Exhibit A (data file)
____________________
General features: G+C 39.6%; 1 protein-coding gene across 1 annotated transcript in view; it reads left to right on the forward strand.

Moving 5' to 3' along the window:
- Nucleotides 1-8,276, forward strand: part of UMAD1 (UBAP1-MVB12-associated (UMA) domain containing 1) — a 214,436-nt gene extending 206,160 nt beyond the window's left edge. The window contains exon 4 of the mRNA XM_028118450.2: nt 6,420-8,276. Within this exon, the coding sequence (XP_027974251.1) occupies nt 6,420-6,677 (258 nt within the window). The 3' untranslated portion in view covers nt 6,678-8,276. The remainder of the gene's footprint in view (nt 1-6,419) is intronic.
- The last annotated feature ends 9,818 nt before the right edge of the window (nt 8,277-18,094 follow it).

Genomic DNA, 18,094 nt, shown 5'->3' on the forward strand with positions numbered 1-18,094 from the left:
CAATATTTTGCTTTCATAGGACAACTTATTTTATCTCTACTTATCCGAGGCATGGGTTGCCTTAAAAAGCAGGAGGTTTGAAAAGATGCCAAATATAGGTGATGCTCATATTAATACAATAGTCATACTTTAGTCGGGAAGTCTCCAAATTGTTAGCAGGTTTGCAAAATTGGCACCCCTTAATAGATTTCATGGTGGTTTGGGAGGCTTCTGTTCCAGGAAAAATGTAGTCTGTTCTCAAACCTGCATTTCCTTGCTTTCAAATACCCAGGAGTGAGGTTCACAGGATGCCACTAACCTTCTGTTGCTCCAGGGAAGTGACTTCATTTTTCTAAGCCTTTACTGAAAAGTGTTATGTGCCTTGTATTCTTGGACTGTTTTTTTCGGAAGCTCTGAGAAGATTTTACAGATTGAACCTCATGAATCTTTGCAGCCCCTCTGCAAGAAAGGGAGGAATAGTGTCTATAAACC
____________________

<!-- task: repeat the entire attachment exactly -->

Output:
General features: G+C 39.6%; 1 protein-coding gene across 1 annotated transcript in view; it reads left to right on the forward strand.

Moving 5' to 3' along the window:
- Nucleotides 1-8,276, forward strand: part of UMAD1 (UBAP1-MVB12-associated (UMA) domain containing 1) — a 214,436-nt gene extending 206,160 nt beyond the window's left edge. The window contains exon 4 of the mRNA XM_028118450.2: nt 6,420-8,276. Within this exon, the coding sequence (XP_027974251.1) occupies nt 6,420-6,677 (258 nt within the window). The 3' untranslated portion in view covers nt 6,678-8,276. The remainder of the gene's footprint in view (nt 1-6,419) is intronic.
- The last annotated feature ends 9,818 nt before the right edge of the window (nt 8,277-18,094 follow it).

Genomic DNA, 18,094 nt, shown 5'->3' on the forward strand with positions numbered 1-18,094 from the left:
CAATATTTTGCTTTCATAGGACAACTTATTTTATCTCTACTTATCCGAGGCATGGGTTGCCTTAAAAAGCAGGAGGTTTGAAAAGATGCCAAATATAGGTGATGCTCATATTAATACAATAGTCATACTTTAGTCGGGAAGTCTCCAAATTGTTAGCAGGTTTGCAAAATTGGCACCCCTTAATAGATTTCATGGTGGTTTGGGAGGCTTCTGTTCCAGGAAAAATGTAGTCTGTTCTCAAACCTGCATTTCCTTGCTTTCAAATACCCAGGAGTGAGGTTCACAGGATGCCACTAACCTTCTGTTGCTCCAGGGAAGTGACTTCATTTTTCTAAGCCTTTACTGAAAAGTGTTATGTGCCTTGTATTCTTGGACTGTTTTTTTCGGAAGCTCTGAGAAGATTTTACAGATTGAACCTCATGAATCTTTGCAGCCCCTCTGCAAGAAAGGGAGGAATAGTGTCTATAAACC